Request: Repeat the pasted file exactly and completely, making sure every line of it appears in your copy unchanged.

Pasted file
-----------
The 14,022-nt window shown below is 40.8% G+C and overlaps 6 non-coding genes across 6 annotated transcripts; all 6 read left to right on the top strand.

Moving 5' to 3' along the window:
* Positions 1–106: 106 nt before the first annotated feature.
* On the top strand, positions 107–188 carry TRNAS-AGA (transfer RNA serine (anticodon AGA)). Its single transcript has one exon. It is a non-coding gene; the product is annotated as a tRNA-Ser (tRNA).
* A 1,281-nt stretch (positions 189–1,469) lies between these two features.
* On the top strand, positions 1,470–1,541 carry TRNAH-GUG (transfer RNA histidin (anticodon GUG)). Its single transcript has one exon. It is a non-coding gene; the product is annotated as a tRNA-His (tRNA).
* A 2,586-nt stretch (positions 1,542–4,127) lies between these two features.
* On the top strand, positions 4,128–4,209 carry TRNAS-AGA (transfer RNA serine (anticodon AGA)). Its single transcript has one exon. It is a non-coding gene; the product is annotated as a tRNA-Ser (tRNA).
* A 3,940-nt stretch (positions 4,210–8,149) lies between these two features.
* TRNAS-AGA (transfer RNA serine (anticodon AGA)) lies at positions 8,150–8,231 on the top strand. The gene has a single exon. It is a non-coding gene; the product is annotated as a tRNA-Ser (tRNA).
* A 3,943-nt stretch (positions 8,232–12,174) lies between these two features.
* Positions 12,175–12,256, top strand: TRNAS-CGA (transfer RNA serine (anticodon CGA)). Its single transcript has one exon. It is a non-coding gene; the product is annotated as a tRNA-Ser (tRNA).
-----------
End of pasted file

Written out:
The 14,022-nt window shown below is 40.8% G+C and overlaps 6 non-coding genes across 6 annotated transcripts; all 6 read left to right on the top strand.

Moving 5' to 3' along the window:
* Positions 1–106: 106 nt before the first annotated feature.
* On the top strand, positions 107–188 carry TRNAS-AGA (transfer RNA serine (anticodon AGA)). Its single transcript has one exon. It is a non-coding gene; the product is annotated as a tRNA-Ser (tRNA).
* A 1,281-nt stretch (positions 189–1,469) lies between these two features.
* On the top strand, positions 1,470–1,541 carry TRNAH-GUG (transfer RNA histidin (anticodon GUG)). Its single transcript has one exon. It is a non-coding gene; the product is annotated as a tRNA-His (tRNA).
* A 2,586-nt stretch (positions 1,542–4,127) lies between these two features.
* On the top strand, positions 4,128–4,209 carry TRNAS-AGA (transfer RNA serine (anticodon AGA)). Its single transcript has one exon. It is a non-coding gene; the product is annotated as a tRNA-Ser (tRNA).
* A 3,940-nt stretch (positions 4,210–8,149) lies between these two features.
* TRNAS-AGA (transfer RNA serine (anticodon AGA)) lies at positions 8,150–8,231 on the top strand. The gene has a single exon. It is a non-coding gene; the product is annotated as a tRNA-Ser (tRNA).
* A 3,943-nt stretch (positions 8,232–12,174) lies between these two features.
* Positions 12,175–12,256, top strand: TRNAS-CGA (transfer RNA serine (anticodon CGA)). Its single transcript has one exon. It is a non-coding gene; the product is annotated as a tRNA-Ser (tRNA).